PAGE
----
Take two highly marketable characters, place them in huge and expanse worlds, toss in a few weapons and what do you get? You get one hell of an action platformer, so is it any surprise that Insomniac’s Ratchet and Clank
kicks so much ass? I don’t think so.
Simply put R&C
is one of the year’s best surprises. It literally came out of left field to take the gaming press by storm at this year’s E3 and hasn’t looked back. Featuring massive array of explosive weapons and gadgets, the game takes the action platformer genre to a whole new level.
The premise of the game is simple, acquire weapons, aim at target and blow them to smithereens. Yes the game gets far more complex than that and it actually includes (gasp!) a strong and coherent storyline but does it really matter when you’ve got a weapon called the Rip Ya a New One?
In short you’re Ratchet, the furry little mechanic who has been stamped with the unfortunate task of saving the universe. When the adventure begins a mysterious robot crash lands nearby. Ratchet picks him up and christens him Clank so thus we have the two main characters and the title of our game, Ratchet & Clank
. You set out on a quest to warn Captain Quark (the universe’s resident super hero) about the impending evils. The story unfolds via sequences of pre-rendered and engine rendered sequences that really show off the humor of the design team. The characters animate, gesture and articulate just as you would expect. There’s a lot of personality to each and every individual character and it really shines through.
While it’s not immediately apparent Clank actually serves more purpose than dead weight on Ratchet’s back. As you progress he’ll be able to gain upgrades like propeller blades that can help Ratchet glide across huge gaps. There are also some sequences where Clank will jump off of Ratchet’s back for some exploration. But who cares, we all know what you’re here for, the weapons!
As if the hilarious marketing campaign hasn’t tipped you off to it yet, the main attraction of the game are the weapons. This game’s got some doozys, like the aforementioned R.Y.N.O. that makes the BFG look like a sissy peashooter. Of course you’ve got the gun that turns your enemies into chickens, a glove that allows you to throw bombs and your usual garden-variety flamethrower. Then there are the gadgets, cool things like the swingshot (think of a grappling hook), the grind boots that allow you to grind along rails and the taunter which allows you to agitate your opponents in style. There are about 40 weapons and gadgets for you to tinker with in all, each of which exude their own luster and charm.
The secondary attraction of the game is the monstrosity of the levels. From the moment you step into the game world you’ll feel like an insignificant little bug. The sheer scope of things is just massive, sometimes you can see certain areas off in the horizon that will take you upwards of 20 or 30 minutes to travel to. I’m talking huge here, you’ll go up skyscrapers, down tunnels, into sewers, on space stations, you name it. Best of all each of the levels are very well designed and ooze of quality, everything just looks and feels like it fits in with the current world.
I also enjoyed the rest of the game’s visuals. The main characters are very well designed and animate quite nicely. The enemies seemed to have received a lot of attention as well. As mentioned above the game worlds are huge and even more impressive, there is absolutely no draw in. The rendering technique seems to have been borrowed from last year’s excellent hit, Jak and Daxter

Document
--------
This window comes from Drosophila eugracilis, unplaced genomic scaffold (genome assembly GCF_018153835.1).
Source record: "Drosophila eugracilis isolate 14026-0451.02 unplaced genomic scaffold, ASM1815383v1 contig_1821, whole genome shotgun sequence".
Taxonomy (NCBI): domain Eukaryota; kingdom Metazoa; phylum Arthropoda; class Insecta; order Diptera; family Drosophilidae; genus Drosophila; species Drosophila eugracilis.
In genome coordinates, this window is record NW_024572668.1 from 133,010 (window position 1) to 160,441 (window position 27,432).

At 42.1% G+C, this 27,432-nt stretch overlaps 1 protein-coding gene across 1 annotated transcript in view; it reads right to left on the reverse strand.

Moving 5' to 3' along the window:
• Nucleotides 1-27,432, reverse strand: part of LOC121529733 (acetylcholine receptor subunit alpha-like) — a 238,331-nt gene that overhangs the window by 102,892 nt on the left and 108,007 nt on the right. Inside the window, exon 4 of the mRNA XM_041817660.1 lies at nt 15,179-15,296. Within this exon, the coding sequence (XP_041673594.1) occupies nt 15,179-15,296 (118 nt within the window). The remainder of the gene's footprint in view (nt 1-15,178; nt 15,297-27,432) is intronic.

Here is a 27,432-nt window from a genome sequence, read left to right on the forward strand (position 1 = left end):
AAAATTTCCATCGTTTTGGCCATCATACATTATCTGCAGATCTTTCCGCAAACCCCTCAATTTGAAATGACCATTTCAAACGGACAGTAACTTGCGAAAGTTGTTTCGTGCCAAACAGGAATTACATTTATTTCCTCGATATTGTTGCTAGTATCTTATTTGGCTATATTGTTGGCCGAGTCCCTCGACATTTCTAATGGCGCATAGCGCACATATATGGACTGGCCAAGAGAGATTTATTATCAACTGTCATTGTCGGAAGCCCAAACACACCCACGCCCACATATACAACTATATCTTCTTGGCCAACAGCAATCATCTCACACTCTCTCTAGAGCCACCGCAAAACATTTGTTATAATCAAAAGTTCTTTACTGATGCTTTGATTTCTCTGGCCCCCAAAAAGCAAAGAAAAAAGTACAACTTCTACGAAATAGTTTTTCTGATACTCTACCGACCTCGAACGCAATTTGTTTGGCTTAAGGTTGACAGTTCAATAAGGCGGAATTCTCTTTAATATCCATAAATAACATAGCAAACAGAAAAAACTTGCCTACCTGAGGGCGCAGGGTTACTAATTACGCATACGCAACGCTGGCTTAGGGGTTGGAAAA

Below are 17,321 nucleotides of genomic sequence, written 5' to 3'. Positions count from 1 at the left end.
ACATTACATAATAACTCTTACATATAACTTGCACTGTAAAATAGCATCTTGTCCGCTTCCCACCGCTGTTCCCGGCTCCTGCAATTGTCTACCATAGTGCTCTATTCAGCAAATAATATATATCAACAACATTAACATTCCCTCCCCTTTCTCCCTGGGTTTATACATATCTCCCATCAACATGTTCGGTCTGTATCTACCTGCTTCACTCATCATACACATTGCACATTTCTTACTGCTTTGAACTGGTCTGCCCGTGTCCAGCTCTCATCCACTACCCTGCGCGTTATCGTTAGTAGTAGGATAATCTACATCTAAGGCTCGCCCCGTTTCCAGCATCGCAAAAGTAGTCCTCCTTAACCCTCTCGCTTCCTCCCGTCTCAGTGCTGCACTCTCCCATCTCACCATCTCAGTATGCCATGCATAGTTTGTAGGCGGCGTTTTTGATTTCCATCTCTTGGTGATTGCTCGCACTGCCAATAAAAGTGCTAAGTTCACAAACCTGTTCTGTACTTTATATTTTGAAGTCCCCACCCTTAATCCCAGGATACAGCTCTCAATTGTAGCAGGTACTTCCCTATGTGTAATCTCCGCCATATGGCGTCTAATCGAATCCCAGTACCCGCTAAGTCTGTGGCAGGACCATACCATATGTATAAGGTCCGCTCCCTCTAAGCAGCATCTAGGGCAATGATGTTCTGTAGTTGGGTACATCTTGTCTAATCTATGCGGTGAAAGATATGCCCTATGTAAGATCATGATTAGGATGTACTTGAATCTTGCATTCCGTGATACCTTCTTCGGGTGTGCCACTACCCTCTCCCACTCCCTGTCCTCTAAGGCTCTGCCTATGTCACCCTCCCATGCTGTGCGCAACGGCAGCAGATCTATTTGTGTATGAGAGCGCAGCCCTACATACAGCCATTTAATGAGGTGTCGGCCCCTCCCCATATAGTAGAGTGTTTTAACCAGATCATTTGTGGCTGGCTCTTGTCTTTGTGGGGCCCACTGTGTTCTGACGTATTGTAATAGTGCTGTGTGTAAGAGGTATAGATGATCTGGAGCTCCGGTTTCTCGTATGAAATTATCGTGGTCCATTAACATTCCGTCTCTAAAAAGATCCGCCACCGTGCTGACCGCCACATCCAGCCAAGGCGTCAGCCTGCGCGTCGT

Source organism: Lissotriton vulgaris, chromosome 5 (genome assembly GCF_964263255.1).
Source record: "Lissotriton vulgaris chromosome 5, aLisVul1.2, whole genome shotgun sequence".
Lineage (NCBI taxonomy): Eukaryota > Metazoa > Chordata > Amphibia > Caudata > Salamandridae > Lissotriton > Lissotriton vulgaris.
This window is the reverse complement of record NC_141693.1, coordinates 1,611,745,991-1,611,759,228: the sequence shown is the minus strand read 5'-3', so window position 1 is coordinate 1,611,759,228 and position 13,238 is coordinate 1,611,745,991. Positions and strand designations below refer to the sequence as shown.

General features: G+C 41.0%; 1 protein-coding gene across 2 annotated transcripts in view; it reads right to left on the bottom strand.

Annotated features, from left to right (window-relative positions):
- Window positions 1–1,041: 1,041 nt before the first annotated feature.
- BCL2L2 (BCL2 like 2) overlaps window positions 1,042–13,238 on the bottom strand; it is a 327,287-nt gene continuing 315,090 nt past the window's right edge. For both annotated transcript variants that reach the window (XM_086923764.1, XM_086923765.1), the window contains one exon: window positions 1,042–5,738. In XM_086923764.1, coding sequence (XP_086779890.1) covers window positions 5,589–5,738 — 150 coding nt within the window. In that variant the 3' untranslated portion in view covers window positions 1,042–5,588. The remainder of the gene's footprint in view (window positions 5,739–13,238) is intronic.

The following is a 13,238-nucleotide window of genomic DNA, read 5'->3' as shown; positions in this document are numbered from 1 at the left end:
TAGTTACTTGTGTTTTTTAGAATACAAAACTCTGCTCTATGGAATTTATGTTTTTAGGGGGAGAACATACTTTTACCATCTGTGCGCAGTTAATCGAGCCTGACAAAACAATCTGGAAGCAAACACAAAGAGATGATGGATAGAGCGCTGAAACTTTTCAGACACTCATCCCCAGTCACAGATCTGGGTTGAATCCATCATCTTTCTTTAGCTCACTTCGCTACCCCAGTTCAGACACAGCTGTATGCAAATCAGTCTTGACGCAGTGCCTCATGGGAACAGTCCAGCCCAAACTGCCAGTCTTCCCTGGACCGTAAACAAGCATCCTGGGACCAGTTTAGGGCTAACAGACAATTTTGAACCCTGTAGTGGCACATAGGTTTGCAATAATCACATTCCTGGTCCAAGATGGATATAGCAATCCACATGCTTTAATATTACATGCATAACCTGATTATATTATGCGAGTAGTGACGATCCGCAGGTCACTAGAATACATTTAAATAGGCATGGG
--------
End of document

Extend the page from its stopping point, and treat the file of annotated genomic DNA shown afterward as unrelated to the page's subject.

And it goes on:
. Each weapon also features some impressive effects that really appeal to the senses. In short, this is one impressive looking game that will appeal to not only the younger crowd, but also the older gamers.
The sounds are also quite nice as this game features some of the better voice acting that you’ll encounter in a video game. I especially enjoyed the interaction between Ratchet and Clank and while Ratchet’s personality is quite flat, Clank for some reason really reminds me of the pet robot from that cartoon Invader Zim
. The rest of the game’s actions are accompanied by equally competent effects that sound quite believable. I even found the music to be enjoyable in the way that it helps accompany the action without being too distracting.
I’m not quite sure that this game will be accessible to everyone as it is quite difficult. You’ll have four orbs that serve as your health, breaking specific crates allows you to replenish your health but there is a problem with the damage system. After an enemy hits you there is no moment of invulnerability. If you’re overwhelmed by the enemy you can basically kiss your arse goodbye. This makes the game much more difficult than it has to be and even then, the game is quite difficult on its own. You’re given respawn points but they’re not very forgiving. Each world has about one or two respawn points and as mentioned above, some of them can take about 20 to 30 minutes to progress through. Can you imagine having to start over after having evaded enemies and traps for the better part of 20 minutes?
Why should you buy Ratchet
when the market already includes other excellent titles like Sly Cooper
, Haven, and Treasure Planet
? Simple, the game is one hell of an adventure that not only looks great, but plays great as well. The action is excellent and when you’re playing the game, you really get the feeling that the designers took their time to craft the amazing worlds. Nearly every facet of the game exudes the type of polish and shine that is present in a “game of the year” candidate. While it may not quite reach that plateau, it sure as hell won’t go down without a fight.
Having trouble ripping the galaxy a new one? Gaming Nexus recommends that you pick up Prima Games'
excellent strategy guide that will help ease you through the process. Sure you'll be less manly, but we won't tell anyone.